Irish slave owners were compensated historian revealsHistorians in the News
tags: slavery, Irish
Celebration of the abolition of slavery in the District of Columbia. Photo by: Library of Congress
A Limerick based historian has revealed how prominent Irish families cashed in on the abolishment of slavery.
Liam Hogan is currently working on his first book, a study of the historical relationship between Limerick and slavery.
In an article for the website TheJournal.ie he explains how over 100 Irish families were financially rewarded when the British government finally abolished slavery in most of its colonies 1834.
Hogan writes that the British paid slave owners over $30 million in compensation for the loss of their ‘property.’
Anti-slavery advocate Daniel O’Connell protested against this compensation payment and requested that the names of those receiving this money be made public, according to Hogan.
comments powered by Disqus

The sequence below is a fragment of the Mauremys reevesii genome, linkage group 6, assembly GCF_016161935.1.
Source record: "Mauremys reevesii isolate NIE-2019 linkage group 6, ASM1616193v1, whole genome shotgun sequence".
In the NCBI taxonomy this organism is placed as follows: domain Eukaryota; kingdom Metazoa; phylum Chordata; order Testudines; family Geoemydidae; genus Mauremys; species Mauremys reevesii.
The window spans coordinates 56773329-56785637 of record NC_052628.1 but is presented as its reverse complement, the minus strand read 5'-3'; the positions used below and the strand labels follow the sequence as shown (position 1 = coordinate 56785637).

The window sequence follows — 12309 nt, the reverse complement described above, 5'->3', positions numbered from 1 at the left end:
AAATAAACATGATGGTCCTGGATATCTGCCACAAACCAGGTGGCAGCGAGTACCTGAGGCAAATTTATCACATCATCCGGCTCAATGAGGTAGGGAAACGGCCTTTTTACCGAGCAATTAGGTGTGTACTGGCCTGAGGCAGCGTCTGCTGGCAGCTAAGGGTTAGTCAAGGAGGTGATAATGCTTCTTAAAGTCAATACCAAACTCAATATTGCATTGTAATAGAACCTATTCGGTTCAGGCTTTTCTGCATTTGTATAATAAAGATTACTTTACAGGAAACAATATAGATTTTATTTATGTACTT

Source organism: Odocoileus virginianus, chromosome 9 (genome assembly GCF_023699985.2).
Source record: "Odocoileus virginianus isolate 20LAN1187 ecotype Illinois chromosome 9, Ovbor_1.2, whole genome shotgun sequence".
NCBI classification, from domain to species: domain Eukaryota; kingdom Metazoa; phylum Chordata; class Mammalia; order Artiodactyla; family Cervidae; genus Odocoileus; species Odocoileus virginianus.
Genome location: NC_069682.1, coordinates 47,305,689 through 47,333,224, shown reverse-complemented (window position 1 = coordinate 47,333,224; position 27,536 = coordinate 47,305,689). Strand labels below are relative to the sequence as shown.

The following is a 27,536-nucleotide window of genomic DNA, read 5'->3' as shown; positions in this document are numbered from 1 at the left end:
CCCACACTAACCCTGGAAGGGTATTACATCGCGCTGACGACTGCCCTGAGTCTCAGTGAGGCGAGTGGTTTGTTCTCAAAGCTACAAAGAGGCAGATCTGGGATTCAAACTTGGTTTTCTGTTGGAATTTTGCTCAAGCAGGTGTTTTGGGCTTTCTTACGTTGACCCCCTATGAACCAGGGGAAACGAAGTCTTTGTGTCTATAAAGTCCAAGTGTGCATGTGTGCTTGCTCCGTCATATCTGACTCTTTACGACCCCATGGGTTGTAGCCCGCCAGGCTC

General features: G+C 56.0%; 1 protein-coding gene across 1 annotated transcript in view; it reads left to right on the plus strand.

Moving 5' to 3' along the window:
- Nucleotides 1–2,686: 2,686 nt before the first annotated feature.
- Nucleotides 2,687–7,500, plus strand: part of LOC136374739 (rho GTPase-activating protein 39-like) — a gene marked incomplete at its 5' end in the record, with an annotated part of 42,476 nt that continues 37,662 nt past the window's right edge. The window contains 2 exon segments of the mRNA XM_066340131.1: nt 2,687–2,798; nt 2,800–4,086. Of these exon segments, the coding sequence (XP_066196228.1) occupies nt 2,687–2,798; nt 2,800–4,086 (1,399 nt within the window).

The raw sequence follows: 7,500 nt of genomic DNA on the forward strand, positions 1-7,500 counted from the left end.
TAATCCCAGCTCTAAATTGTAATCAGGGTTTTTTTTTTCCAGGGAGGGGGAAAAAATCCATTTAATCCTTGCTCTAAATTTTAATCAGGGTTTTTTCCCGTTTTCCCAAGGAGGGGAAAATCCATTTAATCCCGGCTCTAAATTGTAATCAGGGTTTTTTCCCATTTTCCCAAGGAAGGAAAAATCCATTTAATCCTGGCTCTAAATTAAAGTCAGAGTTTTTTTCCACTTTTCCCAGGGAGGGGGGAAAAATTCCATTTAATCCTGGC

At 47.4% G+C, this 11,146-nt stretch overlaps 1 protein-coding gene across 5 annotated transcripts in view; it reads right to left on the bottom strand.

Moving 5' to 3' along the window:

- ‘No Vacancies’ for Blacks: How Donald Trump Got His Start, and Was First Accused of Bias
- New Yorker profiles activist who's drawing attention to lynchings
- Wisconsin GOP senator wants to replace history professors with Ken Burns videos
- UT removes Confederate inscription that it previously said would stay
- The man behind the Smithsonian’s new African-American history museum
- Some Ohio University professors ditch the textbooks, and the prices
- Renowned Israeli Holocaust Historian: ‘If I Were a British Jew, I’d Be Worried’
- Heather Ann Thompson pries loose the long-kept secrets of Attica in her new book
- Lonnie Bunch remembers his first day on the job as director of the new black history museum
- Speaker Ryan loves pseudo-historian David Barton